UH counseling services hosts anxiety workshop
A Counseling and Psychological Services Food for Thought Workshop presented on Sept. 14 focused on the widespread issue of anxiety and included tips on recognizing signs and symptoms as well as coping methods.
“We at CAPS know that anxiety concerns are very common on college campuses as over half of the students we see at CAPS have some diagnosis of an anxiety related condition,” said Kevin Siffert, a CAPS doctoral psychology intern.
According to the National Institute of Mental Health, anxiety disorders are some of the most common mental health problems on college campuses. About 18 percent of Americans over the age of 18 are affected by anxiety disorders every year, with 75 percent of them experiencing their first episode of anxiety by the age of 22.
Anxiety disorders can include, but are not limited to, obsessive-compulsive disorder, post-traumatic stress disorder, social anxiety disorder and generalized anxiety disorder.
Those who suffer from anxiety disorders may not know what they are going through, even though they can tell something is not right.
Junior education major Esmeralda Valdez attended the workshop hoping to gain perspective on what she thinks may be symptoms related to social anxiety.
“I had symptoms of social anxiety, so I came to see what kind of tips I can get,” said Valdez, who found out about the workshop online after researching learning disabilities for an education project.
While anxiety disorders can appear in different ways, most are characterized by excessive, irrational fear and dread, as opposed to rational fears or worries that trigger healthy anxiety.
“Anxiety has a very protective feature,” said Siffert, citing the natural fight or flight phenomenon. “It can occur during positive and negative events.”
Physical symptoms can include increased heart rate, shortness of breath, tremors, sweating and dizziness.
“When I’m speaking to people my mind goes completely blank,” said Valdez.“I stutter a lot and don’t know what to say.”
The presentation addressed triggers for anxiety symptoms including stress related to issues at home or work, public speaking and school.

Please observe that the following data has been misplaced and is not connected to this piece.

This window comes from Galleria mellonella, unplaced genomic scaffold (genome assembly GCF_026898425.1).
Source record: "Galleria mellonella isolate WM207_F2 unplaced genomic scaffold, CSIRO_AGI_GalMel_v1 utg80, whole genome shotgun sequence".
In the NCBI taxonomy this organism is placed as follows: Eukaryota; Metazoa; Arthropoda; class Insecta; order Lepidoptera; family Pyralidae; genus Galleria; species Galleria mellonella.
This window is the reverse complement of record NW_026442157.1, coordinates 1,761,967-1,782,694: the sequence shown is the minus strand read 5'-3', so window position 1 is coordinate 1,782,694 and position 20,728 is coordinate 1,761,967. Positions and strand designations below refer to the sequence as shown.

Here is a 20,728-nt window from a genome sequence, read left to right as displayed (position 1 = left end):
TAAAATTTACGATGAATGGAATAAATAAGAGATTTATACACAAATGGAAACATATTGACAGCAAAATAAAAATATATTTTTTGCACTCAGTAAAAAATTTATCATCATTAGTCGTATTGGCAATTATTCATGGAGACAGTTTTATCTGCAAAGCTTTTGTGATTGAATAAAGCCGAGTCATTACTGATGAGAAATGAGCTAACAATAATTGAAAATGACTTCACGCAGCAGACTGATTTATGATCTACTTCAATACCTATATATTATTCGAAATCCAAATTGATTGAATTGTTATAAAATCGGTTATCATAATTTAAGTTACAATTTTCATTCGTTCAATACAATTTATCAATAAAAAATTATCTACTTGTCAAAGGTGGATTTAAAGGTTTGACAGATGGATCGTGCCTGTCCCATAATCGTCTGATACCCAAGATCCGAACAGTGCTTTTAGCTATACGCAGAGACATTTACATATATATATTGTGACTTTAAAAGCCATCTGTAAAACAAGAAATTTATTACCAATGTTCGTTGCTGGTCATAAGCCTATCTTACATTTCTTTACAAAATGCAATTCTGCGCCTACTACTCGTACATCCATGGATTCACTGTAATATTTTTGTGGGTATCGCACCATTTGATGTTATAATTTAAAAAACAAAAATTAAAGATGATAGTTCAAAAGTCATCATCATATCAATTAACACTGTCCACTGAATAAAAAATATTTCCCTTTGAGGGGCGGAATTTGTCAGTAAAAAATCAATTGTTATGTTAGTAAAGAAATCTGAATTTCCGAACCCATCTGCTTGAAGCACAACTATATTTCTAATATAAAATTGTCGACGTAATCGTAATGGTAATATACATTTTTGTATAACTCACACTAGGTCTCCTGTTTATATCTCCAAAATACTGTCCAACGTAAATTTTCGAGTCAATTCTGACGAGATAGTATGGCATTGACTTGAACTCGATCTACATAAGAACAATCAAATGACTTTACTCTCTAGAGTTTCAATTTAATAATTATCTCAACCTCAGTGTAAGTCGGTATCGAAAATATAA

Other triggers include cultural and diversity factors, traumatic events and fears.
Methods of coping are important to those with anxiety disorders or anxiety-related symptoms.
Siffert utilized an audio clip that guided attendees through a relaxation exercise, which focused on deep breathing.
The clip is available online at www.caps.uh.edu under self-help resources, along with other clips, videos and web links.
The workshop suggested efficient ways to cope, such as taking action, being proactive in preventing anxiety and keeping things in perspective.
Recognizing that stressful periods are common and everyone experiences anxiety differently can help with learning to cope, said Siffert.
Students who attended the workshop gave ideas about relaxing including listening to music, working on hobbies, exercising and disconnecting from the outside world by shutting down computers and turning off cell phones.
Siffert also said it is important to focus on strengths and not just weaknesses when talking about anxiety and how to get through it.
There are a variety of methods that can be used to reduce stress and anxiety, but “there is no one right way,” said Siffert.
Valdez said she enjoyed the presentation and liked the idea of using a scale of 1 to 10 to rate what you are feeling to really think about what is happening as a way to cope.
“I liked that he told us that it wasn’t the end of the world, and sometimes we think it is,” she said.
Anxiety often occurs with other common issues such as depression, eating disorders and substance abuse.
Today’s workshop, “I’m Listening Honey! Communication among Couples” addresses issues regarding communication within relationships.
Learn about other common issues by attending CAPS Food for Thought Workshops from 12 noon to 1 p.m. every Wednesday in the Student Services Center 1 Building, Conference Room 210D.